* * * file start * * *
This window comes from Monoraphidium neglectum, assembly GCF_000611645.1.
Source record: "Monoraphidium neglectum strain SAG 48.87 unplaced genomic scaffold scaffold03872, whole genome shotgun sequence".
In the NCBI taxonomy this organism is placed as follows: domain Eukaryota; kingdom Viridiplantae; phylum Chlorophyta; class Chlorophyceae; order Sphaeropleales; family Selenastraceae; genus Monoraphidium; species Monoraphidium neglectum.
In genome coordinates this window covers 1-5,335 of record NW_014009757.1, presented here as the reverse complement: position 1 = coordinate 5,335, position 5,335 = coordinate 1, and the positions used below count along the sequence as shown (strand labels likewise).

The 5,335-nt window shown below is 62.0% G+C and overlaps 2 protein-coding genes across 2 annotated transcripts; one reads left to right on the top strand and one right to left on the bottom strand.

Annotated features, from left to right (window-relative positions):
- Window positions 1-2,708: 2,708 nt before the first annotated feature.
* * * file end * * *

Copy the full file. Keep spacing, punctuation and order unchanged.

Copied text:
This window comes from Monoraphidium neglectum, assembly GCF_000611645.1.
Source record: "Monoraphidium neglectum strain SAG 48.87 unplaced genomic scaffold scaffold03872, whole genome shotgun sequence".
In the NCBI taxonomy this organism is placed as follows: domain Eukaryota; kingdom Viridiplantae; phylum Chlorophyta; class Chlorophyceae; order Sphaeropleales; family Selenastraceae; genus Monoraphidium; species Monoraphidium neglectum.
In genome coordinates this window covers 1-5,335 of record NW_014009757.1, presented here as the reverse complement: position 1 = coordinate 5,335, position 5,335 = coordinate 1, and the positions used below count along the sequence as shown (strand labels likewise).

The 5,335-nt window shown below is 62.0% G+C and overlaps 2 protein-coding genes across 2 annotated transcripts; one reads left to right on the top strand and one right to left on the bottom strand.

Annotated features, from left to right (window-relative positions):
- Window positions 1-2,708: 2,708 nt before the first annotated feature.